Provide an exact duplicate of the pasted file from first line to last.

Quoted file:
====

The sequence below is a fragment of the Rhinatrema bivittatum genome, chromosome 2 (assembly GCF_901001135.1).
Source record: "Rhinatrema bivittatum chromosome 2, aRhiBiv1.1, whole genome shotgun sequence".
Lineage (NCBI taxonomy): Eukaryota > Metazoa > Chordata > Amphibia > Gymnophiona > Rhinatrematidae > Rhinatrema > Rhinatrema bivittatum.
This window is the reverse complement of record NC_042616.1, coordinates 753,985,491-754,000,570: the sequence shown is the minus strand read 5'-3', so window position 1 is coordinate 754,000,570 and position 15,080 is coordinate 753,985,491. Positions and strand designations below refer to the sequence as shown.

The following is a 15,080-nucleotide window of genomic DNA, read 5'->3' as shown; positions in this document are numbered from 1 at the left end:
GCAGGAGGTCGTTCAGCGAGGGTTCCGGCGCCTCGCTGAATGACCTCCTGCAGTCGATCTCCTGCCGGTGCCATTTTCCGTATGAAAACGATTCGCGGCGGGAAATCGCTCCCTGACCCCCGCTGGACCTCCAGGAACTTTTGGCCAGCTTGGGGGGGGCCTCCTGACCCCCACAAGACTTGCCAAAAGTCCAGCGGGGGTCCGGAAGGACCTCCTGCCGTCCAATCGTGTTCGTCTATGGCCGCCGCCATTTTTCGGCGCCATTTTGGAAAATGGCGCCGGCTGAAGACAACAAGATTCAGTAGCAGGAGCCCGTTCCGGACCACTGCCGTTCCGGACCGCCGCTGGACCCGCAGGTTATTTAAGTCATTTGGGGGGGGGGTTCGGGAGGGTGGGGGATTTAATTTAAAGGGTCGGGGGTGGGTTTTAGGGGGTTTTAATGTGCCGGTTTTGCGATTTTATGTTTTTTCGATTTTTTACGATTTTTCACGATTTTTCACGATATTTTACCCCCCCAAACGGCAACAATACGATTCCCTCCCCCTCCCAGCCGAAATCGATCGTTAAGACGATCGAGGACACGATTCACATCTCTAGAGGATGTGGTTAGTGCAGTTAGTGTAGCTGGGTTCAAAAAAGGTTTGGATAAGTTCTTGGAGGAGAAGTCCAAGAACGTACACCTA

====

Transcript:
The sequence below is a fragment of the Rhinatrema bivittatum genome, chromosome 2 (assembly GCF_901001135.1).
Source record: "Rhinatrema bivittatum chromosome 2, aRhiBiv1.1, whole genome shotgun sequence".
Lineage (NCBI taxonomy): Eukaryota > Metazoa > Chordata > Amphibia > Gymnophiona > Rhinatrematidae > Rhinatrema > Rhinatrema bivittatum.
This window is the reverse complement of record NC_042616.1, coordinates 753,985,491-754,000,570: the sequence shown is the minus strand read 5'-3', so window position 1 is coordinate 754,000,570 and position 15,080 is coordinate 753,985,491. Positions and strand designations below refer to the sequence as shown.

The following is a 15,080-nucleotide window of genomic DNA, read 5'->3' as shown; positions in this document are numbered from 1 at the left end:
GCAGGAGGTCGTTCAGCGAGGGTTCCGGCGCCTCGCTGAATGACCTCCTGCAGTCGATCTCCTGCCGGTGCCATTTTCCGTATGAAAACGATTCGCGGCGGGAAATCGCTCCCTGACCCCCGCTGGACCTCCAGGAACTTTTGGCCAGCTTGGGGGGGGCCTCCTGACCCCCACAAGACTTGCCAAAAGTCCAGCGGGGGTCCGGAAGGACCTCCTGCCGTCCAATCGTGTTCGTCTATGGCCGCCGCCATTTTTCGGCGCCATTTTGGAAAATGGCGCCGGCTGAAGACAACAAGATTCAGTAGCAGGAGCCCGTTCCGGACCACTGCCGTTCCGGACCGCCGCTGGACCCGCAGGTTATTTAAGTCATTTGGGGGGGGGGTTCGGGAGGGTGGGGGATTTAATTTAAAGGGTCGGGGGTGGGTTTTAGGGGGTTTTAATGTGCCGGTTTTGCGATTTTATGTTTTTTCGATTTTTTACGATTTTTCACGATTTTTCACGATATTTTACCCCCCCAAACGGCAACAATACGATTCCCTCCCCCTCCCAGCCGAAATCGATCGTTAAGACGATCGAGGACACGATTCACATCTCTAGAGGATGTGGTTAGTGCAGTTAGTGTAGCTGGGTTCAAAAAAGGTTTGGATAAGTTCTTGGAGGAGAAGTCCAAGAACGTACACCTA